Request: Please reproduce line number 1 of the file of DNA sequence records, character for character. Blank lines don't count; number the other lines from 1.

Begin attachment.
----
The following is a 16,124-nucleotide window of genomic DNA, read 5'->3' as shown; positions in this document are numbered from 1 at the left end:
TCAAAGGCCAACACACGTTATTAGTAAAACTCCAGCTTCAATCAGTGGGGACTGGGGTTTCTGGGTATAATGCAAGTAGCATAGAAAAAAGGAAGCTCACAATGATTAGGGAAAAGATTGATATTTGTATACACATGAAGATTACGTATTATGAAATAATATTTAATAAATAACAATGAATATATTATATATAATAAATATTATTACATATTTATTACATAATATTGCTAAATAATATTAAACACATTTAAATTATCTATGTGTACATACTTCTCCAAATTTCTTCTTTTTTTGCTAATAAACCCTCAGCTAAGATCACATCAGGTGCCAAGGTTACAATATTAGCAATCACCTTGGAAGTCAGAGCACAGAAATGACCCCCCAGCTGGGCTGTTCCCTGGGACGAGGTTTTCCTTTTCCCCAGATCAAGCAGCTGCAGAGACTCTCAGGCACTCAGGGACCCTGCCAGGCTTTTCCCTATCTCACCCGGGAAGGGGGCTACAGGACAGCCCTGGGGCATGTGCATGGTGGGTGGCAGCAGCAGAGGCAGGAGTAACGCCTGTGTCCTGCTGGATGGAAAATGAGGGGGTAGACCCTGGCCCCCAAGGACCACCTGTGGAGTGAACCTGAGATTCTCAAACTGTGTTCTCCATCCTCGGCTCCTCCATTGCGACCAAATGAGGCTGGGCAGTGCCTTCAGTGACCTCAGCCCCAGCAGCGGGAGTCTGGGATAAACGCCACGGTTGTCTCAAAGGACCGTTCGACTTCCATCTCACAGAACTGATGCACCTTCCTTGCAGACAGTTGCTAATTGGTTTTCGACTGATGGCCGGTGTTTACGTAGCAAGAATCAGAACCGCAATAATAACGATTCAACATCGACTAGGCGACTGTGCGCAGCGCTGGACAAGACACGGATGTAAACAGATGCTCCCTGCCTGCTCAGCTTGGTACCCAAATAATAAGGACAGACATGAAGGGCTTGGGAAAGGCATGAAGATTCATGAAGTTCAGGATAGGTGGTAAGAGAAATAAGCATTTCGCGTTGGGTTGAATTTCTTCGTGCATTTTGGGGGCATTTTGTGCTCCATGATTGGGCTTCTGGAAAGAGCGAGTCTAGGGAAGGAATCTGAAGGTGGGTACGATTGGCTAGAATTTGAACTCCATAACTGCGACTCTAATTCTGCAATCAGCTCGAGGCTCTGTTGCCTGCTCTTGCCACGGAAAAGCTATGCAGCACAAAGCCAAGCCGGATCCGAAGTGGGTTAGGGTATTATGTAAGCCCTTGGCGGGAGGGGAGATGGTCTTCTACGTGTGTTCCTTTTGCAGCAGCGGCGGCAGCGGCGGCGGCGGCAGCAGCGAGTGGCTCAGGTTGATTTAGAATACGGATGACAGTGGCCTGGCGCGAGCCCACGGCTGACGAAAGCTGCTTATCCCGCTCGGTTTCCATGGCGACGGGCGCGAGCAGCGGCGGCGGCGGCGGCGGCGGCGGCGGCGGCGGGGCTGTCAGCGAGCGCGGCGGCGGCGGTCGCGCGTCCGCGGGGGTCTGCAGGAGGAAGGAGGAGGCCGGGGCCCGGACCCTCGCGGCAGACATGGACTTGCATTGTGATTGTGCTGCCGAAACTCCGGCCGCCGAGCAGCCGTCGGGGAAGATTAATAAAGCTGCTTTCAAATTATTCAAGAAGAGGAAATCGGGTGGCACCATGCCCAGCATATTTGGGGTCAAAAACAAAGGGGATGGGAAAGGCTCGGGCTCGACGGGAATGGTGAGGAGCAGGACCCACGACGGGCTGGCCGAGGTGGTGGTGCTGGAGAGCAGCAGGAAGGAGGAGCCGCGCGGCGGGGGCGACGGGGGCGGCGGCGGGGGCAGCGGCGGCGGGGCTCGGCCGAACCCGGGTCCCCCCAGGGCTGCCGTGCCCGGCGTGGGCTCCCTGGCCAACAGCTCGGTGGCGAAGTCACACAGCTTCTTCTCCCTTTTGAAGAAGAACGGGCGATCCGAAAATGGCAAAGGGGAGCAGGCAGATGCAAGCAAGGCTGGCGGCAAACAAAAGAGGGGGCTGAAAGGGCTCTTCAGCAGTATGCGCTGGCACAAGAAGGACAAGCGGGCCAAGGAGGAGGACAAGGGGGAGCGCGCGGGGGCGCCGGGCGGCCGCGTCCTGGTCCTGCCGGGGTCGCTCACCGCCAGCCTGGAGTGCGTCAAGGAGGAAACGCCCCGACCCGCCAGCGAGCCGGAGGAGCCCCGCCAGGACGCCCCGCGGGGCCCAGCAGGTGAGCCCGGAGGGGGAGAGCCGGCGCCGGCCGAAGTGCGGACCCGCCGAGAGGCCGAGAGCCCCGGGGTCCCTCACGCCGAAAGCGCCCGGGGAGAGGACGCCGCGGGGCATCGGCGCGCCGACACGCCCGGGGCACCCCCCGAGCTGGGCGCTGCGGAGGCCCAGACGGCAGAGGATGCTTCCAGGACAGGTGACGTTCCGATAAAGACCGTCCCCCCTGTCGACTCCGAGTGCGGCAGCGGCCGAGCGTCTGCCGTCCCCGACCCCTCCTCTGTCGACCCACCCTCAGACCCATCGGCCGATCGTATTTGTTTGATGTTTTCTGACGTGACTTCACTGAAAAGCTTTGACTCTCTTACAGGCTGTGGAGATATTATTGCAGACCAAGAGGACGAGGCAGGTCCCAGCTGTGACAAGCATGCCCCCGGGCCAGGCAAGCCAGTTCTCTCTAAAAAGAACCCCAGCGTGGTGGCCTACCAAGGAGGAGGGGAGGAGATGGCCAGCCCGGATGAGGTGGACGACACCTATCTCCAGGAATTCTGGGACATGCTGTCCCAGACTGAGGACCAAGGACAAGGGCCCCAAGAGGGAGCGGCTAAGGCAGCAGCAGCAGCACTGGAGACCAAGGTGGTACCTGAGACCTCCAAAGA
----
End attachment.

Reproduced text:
The following is a 16,124-nucleotide window of genomic DNA, read 5'->3' as shown; positions in this document are numbered from 1 at the left end: